waders from the embankment outside the Ital-Thai gate.
the flats for egrets, I had not paid the waders close attention.
of their all-white bellies and thin black bills, I believe
these to be MARSH SANDPIPERS though our list of suspects included
Common Greenshank and Wood Sandpiper. I could still be wrong,
so we have to wait and hope that the photographs Mads took
from the car window turn up well.
walk along the embankment turned up more Little Ringed Plovers,
a Common Sandpiper and one female MALAYSIAN PLOVER. While
Mads tried to angle for a better photo of the Little Egret
perched on a wicker basket in the middle of the shallows,
I wandered off into the nearby scrub. I inadvertently flushed
three Zebra Doves down the trail and a pair of Pied Fantails
and four White-Collared Kingfishers in Mads and Mikes
direction. Trudging back to the car in 31-degree heat, our
noise caused a Little Heron to launch itself from the reeds.
The last bird of the day proved to be a TAWNY GRASSBIRD, which
Mike and I heard in the grass nearby before it flew towards
cover in the distance.
like a trip to the mudflats to make my day!
Grey Heron - 62 in mud flats 100+ meters from rundown restaurants
off Coastal Road
2. Great Egret - 8 in mud flats off rundown restaurants
3. Little Egret - 3 in Lagoon B, 2 in Tambo Mudflats, 30+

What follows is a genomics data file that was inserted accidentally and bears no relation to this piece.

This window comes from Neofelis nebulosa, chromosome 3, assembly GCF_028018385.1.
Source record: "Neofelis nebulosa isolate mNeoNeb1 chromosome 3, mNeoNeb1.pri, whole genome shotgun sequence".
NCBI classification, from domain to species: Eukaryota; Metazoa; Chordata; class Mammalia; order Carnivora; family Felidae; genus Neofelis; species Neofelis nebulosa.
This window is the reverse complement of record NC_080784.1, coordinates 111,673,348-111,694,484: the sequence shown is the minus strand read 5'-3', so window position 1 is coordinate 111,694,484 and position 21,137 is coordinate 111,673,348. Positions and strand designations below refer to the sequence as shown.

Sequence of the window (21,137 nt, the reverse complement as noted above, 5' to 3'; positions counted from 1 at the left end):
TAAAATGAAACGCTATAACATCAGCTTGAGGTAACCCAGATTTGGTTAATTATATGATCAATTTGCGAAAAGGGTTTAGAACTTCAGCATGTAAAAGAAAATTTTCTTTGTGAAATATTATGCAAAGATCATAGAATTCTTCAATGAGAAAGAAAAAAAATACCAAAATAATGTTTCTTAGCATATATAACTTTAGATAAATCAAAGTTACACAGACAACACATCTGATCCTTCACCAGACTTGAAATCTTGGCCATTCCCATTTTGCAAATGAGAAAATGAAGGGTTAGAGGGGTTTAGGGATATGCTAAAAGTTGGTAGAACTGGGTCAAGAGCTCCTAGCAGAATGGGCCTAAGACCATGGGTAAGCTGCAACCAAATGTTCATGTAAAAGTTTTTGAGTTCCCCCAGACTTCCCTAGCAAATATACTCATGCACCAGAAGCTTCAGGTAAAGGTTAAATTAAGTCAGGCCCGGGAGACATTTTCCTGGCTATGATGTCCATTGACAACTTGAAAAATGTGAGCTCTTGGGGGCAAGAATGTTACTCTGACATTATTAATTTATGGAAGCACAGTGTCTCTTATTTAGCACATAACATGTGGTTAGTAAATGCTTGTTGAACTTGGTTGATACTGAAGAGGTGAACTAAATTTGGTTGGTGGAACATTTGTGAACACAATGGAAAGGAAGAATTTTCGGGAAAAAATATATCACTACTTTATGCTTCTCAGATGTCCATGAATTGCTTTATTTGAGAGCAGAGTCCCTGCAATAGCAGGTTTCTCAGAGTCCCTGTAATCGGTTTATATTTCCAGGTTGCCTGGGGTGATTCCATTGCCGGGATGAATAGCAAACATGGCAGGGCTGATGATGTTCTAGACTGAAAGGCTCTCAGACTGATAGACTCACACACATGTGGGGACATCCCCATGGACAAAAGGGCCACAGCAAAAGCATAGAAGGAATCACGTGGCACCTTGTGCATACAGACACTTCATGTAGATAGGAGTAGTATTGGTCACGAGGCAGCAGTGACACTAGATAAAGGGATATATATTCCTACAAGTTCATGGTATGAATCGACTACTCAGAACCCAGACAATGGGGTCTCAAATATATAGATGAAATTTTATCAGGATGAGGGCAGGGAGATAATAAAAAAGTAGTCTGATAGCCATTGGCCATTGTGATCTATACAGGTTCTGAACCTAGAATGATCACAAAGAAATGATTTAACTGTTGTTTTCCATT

in flats off restaurants
4. Little Heron - singles in Lagoon B and flats outside Ital-Thai
5. Rufous Night-Heron
6. Black-Crowned Night Heron - together with previous species,
100+in AsiaWorld City
7. Little Ringed Plover - Common throughout
8. Malaysian Plover - single female in flats outside Ital-Thai
9. Lesser Sand-Plover - single seen in Lagoon B
10. Common Sandpiper - Singles in all sites
11. Marsh Sandpiper - 14 in flats outside Ital-Thai construction
12. Black-Headed Gull - 2 in flats off restaurants
13. Whiskered Tern - 10+ in Tambo area and flats off restaurants
14. Zebra Dove - singles in Tambo grassland, 3 in scrub outside
Ital-Thai construction area
15. Common Kingfisher - 2 in Lagoon B, 2 in Tambo Mudflats
16. White-Collared Kingfisher - singles in Tambo Mudflats,
1 off restaurants in Coastal Road, 4 outside Ital-Thai construction
17. Barn Swallow - common in Tambo grassland and Lagoon B
18. Golden-Bellied Gerygone - pairs in scrub thicket bordering
19. Clamorous Reed Warbler - 2 in Tambo grassland
20. Tawny Grassbird - 1 in scrub outside Ital-Thai construction
21. Bright-Capped Cisticola - 1 seen by Mads in Tambo grassland
22. Pied Fantail - 2 in scrub thicket bordering Tambo Mudflats,
2 in scrub outside Ital-Thai construction site
23. Brown Shrike - common in Tambo grassland
24. Eurasian Tree Sparrow - scant numbers in Tambo grassland
and scrub outside Ital-Thai construction site
25. Scaly-Breasted Munia - flock of 8 juveniles on edge of